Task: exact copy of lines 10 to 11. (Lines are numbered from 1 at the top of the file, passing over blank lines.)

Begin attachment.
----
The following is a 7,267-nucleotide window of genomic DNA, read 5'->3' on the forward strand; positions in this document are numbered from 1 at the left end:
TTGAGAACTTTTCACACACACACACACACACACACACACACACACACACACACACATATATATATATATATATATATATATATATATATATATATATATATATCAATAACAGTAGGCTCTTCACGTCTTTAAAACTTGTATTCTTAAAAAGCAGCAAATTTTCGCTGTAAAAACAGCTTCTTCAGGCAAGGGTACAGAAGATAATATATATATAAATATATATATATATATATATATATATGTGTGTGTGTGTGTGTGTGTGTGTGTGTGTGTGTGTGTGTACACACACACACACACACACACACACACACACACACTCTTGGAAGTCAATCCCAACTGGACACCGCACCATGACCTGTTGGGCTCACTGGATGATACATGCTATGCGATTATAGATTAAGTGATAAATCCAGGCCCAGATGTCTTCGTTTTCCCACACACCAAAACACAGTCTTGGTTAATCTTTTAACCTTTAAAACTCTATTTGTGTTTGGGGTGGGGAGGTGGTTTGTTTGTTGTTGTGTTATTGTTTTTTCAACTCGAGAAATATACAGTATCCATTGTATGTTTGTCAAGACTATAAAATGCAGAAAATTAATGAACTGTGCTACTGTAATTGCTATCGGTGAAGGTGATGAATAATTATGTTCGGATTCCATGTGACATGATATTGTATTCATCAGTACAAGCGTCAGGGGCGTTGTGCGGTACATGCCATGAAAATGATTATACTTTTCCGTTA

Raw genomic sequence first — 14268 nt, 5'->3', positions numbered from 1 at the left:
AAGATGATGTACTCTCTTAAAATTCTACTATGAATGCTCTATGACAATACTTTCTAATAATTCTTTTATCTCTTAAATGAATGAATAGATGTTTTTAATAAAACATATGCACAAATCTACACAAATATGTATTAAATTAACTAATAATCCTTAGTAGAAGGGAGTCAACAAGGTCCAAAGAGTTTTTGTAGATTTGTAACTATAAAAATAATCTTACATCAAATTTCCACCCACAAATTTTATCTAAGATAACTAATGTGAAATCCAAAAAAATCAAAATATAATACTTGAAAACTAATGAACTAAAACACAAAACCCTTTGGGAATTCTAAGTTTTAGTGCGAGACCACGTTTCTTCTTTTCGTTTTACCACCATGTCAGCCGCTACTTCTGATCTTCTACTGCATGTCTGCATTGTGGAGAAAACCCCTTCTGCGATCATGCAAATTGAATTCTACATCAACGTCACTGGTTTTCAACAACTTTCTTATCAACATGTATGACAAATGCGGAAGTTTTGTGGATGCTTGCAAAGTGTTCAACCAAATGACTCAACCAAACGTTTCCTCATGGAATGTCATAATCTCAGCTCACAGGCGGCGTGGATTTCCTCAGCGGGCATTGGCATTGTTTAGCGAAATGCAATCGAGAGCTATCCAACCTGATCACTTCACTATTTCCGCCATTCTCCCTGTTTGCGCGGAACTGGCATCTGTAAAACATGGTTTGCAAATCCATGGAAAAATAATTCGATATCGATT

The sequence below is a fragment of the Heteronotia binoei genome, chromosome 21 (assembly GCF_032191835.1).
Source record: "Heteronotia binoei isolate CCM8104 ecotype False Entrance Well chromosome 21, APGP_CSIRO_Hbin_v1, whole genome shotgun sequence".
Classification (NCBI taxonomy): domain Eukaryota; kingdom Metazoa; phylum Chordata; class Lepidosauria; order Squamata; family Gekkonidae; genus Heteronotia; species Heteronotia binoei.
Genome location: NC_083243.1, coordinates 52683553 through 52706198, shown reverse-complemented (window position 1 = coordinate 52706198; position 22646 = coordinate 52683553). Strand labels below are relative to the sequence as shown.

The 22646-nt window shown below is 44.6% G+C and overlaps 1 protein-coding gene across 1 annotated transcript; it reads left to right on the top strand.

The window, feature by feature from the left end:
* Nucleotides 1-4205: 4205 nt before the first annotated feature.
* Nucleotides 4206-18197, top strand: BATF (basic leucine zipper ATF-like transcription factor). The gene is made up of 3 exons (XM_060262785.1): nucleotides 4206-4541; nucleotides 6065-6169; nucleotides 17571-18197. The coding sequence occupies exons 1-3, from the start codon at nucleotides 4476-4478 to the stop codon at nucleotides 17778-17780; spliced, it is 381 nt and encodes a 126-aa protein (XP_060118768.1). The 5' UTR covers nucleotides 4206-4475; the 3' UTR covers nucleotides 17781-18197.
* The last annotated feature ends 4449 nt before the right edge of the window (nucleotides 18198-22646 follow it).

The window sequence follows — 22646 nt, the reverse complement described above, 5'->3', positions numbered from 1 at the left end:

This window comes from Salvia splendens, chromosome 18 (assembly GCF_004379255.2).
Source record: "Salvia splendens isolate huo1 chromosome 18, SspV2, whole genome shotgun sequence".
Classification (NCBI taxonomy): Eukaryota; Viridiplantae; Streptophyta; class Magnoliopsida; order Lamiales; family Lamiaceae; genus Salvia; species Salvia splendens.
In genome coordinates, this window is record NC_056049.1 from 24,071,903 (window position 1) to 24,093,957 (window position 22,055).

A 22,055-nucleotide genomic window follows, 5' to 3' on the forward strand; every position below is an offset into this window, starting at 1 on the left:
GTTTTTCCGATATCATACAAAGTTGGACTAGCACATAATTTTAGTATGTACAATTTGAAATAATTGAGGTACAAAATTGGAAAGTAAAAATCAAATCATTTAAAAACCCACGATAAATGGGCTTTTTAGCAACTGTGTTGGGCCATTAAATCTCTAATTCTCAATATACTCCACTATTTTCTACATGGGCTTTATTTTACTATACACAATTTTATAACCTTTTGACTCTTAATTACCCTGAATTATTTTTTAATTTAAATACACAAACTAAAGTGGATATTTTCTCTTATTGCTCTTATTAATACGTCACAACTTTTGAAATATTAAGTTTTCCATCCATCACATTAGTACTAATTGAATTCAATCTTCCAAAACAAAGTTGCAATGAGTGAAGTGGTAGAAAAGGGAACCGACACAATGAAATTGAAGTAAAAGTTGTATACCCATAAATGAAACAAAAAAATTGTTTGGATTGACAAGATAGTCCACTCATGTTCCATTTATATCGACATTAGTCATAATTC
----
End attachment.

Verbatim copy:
The window, feature by feature from the left end:
* Nucleotides 1-4205: 4205 nt before the first annotated feature.